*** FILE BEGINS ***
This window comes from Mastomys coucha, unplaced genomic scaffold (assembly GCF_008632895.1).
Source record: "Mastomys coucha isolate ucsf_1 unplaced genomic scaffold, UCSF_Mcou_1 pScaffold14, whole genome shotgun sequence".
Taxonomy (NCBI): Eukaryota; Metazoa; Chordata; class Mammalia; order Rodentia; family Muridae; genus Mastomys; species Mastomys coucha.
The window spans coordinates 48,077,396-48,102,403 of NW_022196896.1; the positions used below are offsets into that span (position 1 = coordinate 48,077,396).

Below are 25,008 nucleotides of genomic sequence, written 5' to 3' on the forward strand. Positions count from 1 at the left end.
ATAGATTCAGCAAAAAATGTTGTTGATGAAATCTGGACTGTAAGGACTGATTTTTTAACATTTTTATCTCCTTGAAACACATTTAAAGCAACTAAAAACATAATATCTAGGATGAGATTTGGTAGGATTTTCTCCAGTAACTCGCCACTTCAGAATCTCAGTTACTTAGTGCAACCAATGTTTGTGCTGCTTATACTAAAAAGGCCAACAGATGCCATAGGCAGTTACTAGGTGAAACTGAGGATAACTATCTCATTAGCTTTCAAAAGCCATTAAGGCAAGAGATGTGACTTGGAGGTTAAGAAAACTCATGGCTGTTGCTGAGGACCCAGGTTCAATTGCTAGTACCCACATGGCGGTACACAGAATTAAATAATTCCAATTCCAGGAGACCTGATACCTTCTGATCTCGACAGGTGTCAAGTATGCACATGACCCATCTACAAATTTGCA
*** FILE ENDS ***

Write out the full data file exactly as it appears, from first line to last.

This window comes from Mastomys coucha, unplaced genomic scaffold (assembly GCF_008632895.1).
Source record: "Mastomys coucha isolate ucsf_1 unplaced genomic scaffold, UCSF_Mcou_1 pScaffold14, whole genome shotgun sequence".
Taxonomy (NCBI): Eukaryota; Metazoa; Chordata; class Mammalia; order Rodentia; family Muridae; genus Mastomys; species Mastomys coucha.
The window spans coordinates 48,077,396-48,102,403 of NW_022196896.1; the positions used below are offsets into that span (position 1 = coordinate 48,077,396).

Below are 25,008 nucleotides of genomic sequence, written 5' to 3' on the forward strand. Positions count from 1 at the left end.
ATAGATTCAGCAAAAAATGTTGTTGATGAAATCTGGACTGTAAGGACTGATTTTTTAACATTTTTATCTCCTTGAAACACATTTAAAGCAACTAAAAACATAATATCTAGGATGAGATTTGGTAGGATTTTCTCCAGTAACTCGCCACTTCAGAATCTCAGTTACTTAGTGCAACCAATGTTTGTGCTGCTTATACTAAAAAGGCCAACAGATGCCATAGGCAGTTACTAGGTGAAACTGAGGATAACTATCTCATTAGCTTTCAAAAGCCATTAAGGCAAGAGATGTGACTTGGAGGTTAAGAAAACTCATGGCTGTTGCTGAGGACCCAGGTTCAATTGCTAGTACCCACATGGCGGTACACAGAATTAAATAATTCCAATTCCAGGAGACCTGATACCTTCTGATCTCGACAGGTGTCAAGTATGCACATGACCCATCTACAAATTTGCA